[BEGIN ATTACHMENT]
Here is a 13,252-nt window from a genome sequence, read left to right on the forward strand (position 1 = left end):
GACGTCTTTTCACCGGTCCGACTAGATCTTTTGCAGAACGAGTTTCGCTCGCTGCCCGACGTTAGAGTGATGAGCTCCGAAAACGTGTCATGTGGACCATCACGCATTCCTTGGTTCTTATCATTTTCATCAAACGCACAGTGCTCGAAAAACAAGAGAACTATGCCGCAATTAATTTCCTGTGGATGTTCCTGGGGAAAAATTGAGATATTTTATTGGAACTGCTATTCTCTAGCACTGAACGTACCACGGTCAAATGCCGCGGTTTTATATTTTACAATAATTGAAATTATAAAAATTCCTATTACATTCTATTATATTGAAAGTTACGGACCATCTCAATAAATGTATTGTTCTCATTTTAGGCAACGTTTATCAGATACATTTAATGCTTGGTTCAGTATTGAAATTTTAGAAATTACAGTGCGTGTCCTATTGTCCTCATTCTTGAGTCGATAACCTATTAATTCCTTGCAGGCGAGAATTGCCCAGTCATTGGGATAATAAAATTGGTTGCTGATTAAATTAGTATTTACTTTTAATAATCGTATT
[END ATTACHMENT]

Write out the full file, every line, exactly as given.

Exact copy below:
Here is a 13,252-nt window from a genome sequence, read left to right on the forward strand (position 1 = left end):
GACGTCTTTTCACCGGTCCGACTAGATCTTTTGCAGAACGAGTTTCGCTCGCTGCCCGACGTTAGAGTGATGAGCTCCGAAAACGTGTCATGTGGACCATCACGCATTCCTTGGTTCTTATCATTTTCATCAAACGCACAGTGCTCGAAAAACAAGAGAACTATGCCGCAATTAATTTCCTGTGGATGTTCCTGGGGAAAAATTGAGATATTTTATTGGAACTGCTATTCTCTAGCACTGAACGTACCACGGTCAAATGCCGCGGTTTTATATTTTACAATAATTGAAATTATAAAAATTCCTATTACATTCTATTATATTGAAAGTTACGGACCATCTCAATAAATGTATTGTTCTCATTTTAGGCAACGTTTATCAGATACATTTAATGCTTGGTTCAGTATTGAAATTTTAGAAATTACAGTGCGTGTCCTATTGTCCTCATTCTTGAGTCGATAACCTATTAATTCCTTGCAGGCGAGAATTGCCCAGTCATTGGGATAATAAAATTGGTTGCTGATTAAATTAGTATTTACTTTTAATAATCGTATT